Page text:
Irene and I read at 1 on Saturday. We each began with only half a dozen in the audience, but people were drawn to the room by the words floating out into the corridor. That was neat. Irene read a bunch of her "weirds." "Til the Rich Lady Sings" was a particular hit. We were all yelling "AROOOOOOO!" even later in the afternoon during a gorgeous musical set by Melic Thrum. I did a mishmash of stuff and debuted my new "midlife part 2." We saw quite a few friends there, including my Mom and Dad who surprised me by showing up, and Helmi from Shoreline Writers, who wins the prize for travelling for culture. Now I know that she drives into Vancouver from Whonnock for: Friends of Chamber Music, Vancouver Film Festival and East Side Culture Crawl. Don't sell all suburb-dwellers short. We know how to go to the city!

Mom and Dad invited my husband and me out for Szechuan supper after as a belated 20th anniversary treat (ours, not theirs). Yummmmy - us not supper. Well, supper too.

All in all it was fine day. I am blessed to have opportunities like this.

Question: so, are you afraid in big old places?

mompoet: ARRRROOOOOOO!!!!

Friday, November 19, 2004

Psycho Class for Endorphin Addicts

Hi, my name's mompoet. I'm an endorphin addict.
I am admitting today that I have been hooked, once again by the cardio-craving, sweat-savouring, adrenalin-chewing bug. I'm not running or aerobicizing. I'm going to studio cycle classes.

The setting is great for us closet oxygen-gobblers - dark room, loud music, everyone clipped into bikes facing the front of the room. We pedal pedal pedal until we explode. At the front of the class, our endorphin-pusher urges us to go faster, pedal harder, INCREASE THE TENSION!!!!

Actually, it's not as bad as that, but it is weird. Who'da thunk anyone would go into a room full of exercise bikes and pedal hard for an hour, with loud music playing and a leader urging you on to stand up, sit down, hover, sprint, long-hard-uphill? The first 2 or 3 times I tried it I thought it was awful, but everyone else seemed to be doing great so I persisted. Then it clicked. I figured out the body positioning, bike adjustments and how to pace myself, then I was one of them - the manic stationary cyclists. This has to be the hardest workout I have ever done, and it is great. I would never, ever crank the tension on the bike in the weight room and pedal standing up for 5 minutes to simulate climbing Mt. Seymour. I would never sprint like some Tour de France racer. I would never keep it up for an hour. I would never laugh or sing along or shout encouragement to someone across the room who is taking her turn to sprint. But in the class it seems natural and it works. When I finish, I am drenched and energized and I feel like I could do just about anything. I go a couple times a week when I can fit it into my schedule. I'm still walking and weight-lifting throughout the week. It's all at the community centre too - inexpensive and friendly. So I'm feeling better heading into 43 than I was when I was turning 42 or 41 or even 40. Yeah!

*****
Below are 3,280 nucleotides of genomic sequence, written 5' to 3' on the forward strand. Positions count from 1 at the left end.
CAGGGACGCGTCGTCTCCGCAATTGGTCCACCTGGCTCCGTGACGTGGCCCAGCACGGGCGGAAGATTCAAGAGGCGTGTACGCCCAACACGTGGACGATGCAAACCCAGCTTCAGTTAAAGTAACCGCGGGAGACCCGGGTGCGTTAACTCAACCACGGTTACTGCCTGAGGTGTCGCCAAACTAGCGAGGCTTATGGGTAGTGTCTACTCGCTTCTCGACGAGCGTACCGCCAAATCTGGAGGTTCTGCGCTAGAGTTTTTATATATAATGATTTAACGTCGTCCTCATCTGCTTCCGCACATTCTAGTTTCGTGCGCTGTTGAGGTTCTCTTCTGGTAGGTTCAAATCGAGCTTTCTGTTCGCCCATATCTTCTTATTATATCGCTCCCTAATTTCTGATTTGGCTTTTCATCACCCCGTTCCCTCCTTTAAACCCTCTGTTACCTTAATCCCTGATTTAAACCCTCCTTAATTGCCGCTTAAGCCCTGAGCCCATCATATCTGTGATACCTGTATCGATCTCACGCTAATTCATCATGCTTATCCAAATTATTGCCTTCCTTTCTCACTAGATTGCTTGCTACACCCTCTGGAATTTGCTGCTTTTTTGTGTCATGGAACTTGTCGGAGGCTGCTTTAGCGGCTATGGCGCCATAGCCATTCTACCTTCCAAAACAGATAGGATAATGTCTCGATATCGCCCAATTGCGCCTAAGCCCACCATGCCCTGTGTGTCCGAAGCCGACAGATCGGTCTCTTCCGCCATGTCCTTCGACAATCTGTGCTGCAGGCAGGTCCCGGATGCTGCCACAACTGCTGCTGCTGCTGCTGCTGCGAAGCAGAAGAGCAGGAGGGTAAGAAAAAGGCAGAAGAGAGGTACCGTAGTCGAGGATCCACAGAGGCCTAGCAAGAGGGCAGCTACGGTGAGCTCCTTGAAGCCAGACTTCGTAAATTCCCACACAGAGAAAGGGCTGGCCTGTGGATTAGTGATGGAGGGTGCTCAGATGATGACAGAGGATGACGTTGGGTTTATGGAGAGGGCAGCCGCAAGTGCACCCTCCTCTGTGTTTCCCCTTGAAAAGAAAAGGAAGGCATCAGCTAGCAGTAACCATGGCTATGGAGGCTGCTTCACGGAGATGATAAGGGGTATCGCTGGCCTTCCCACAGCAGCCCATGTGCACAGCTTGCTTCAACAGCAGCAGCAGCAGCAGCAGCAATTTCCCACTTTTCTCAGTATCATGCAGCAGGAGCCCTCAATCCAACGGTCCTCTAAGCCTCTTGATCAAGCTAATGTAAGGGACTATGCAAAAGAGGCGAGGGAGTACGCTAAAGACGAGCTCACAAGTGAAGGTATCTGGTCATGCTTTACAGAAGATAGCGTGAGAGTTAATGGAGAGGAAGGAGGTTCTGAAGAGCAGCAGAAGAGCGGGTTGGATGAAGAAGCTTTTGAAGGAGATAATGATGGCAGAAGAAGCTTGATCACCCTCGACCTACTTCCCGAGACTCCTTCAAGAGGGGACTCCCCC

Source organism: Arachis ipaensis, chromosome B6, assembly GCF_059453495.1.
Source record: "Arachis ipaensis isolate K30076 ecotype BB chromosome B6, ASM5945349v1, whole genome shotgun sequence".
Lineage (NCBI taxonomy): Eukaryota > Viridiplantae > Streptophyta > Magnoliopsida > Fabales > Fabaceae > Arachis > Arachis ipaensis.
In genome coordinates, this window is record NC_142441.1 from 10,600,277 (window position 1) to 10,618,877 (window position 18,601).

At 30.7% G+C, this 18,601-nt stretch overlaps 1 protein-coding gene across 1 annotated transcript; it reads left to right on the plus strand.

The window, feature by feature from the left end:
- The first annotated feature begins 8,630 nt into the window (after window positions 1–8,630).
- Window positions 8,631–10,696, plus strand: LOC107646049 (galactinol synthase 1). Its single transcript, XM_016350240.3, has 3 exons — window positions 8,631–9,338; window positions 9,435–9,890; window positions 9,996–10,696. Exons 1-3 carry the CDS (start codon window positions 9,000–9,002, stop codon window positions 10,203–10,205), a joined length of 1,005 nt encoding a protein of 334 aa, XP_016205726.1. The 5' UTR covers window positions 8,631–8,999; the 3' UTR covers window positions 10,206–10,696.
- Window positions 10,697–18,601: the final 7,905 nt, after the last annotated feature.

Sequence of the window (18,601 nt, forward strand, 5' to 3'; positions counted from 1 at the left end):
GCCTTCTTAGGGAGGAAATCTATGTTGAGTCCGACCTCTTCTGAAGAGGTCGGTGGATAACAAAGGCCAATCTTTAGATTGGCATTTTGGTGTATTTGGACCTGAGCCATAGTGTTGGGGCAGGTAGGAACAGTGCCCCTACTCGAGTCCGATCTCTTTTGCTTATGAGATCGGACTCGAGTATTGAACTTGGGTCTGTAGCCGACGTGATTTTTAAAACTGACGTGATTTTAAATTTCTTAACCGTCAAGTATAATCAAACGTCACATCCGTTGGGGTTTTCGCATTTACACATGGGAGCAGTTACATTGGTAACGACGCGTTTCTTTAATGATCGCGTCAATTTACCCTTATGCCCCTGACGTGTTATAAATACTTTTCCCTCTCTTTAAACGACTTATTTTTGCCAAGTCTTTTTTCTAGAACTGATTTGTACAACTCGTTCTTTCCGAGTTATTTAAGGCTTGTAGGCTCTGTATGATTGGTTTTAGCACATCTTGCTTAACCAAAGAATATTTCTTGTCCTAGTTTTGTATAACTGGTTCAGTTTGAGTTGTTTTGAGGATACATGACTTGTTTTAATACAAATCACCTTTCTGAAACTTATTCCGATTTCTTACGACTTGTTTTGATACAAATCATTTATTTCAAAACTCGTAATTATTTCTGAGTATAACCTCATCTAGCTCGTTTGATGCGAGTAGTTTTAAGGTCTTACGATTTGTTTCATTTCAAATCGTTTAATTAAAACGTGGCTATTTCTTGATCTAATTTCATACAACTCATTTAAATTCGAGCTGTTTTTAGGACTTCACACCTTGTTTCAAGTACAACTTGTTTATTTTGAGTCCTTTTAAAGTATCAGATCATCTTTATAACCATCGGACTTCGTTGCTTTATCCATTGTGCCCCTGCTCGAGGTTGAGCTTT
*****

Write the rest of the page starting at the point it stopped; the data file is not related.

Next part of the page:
Question: what's your weird but good?

mompoet: thighs like tree trunks

Thursday, November 18, 2004

Culture Crawl...not the Mall

My friend Irene and I will perform at the Pandora's Collective Poetry place, part of the East Side Culture Crawl. We'll be at 1000 Parker, 1-2pm on Saturday. I've never been to the Culture Crawl before, so I'm looking forward to it for more than just the poetry. Looks like there will be a lot of very interesting art.

I hope that I will have time to crawl around a bit. Daughter wants me to come straight home after and take her out. She needs new everything for her December shows. Her dress pants and shoes are too small, and she wants to wear the same shirt as her singing partner, so they must go shopping together. I'm sure if I chose matching original hand-painted silk shirts for her and her 12 year-old friend and brought them home from some artist's studio, they'd think I was weird and groan and roll their eyes and stuff. They want me to take them to the mall. Home of The GAP (in judgement) and Old Navy (bean soup). Which I hate. Especially this time of year. They should send people who do bad things to the mall and make them stay there longer, the worse it was what they did. But I love my daughter, and while my husband is still the champion at buying her running shoes, the rest of the clothes shopping is now a mother-daughter experience. Ugggg.

I would never go to the mall unless I absolutely had to.

Question: What place do you avoid?

mompoet: nada shoppa

Wednesday, November 17, 2004

Whether Report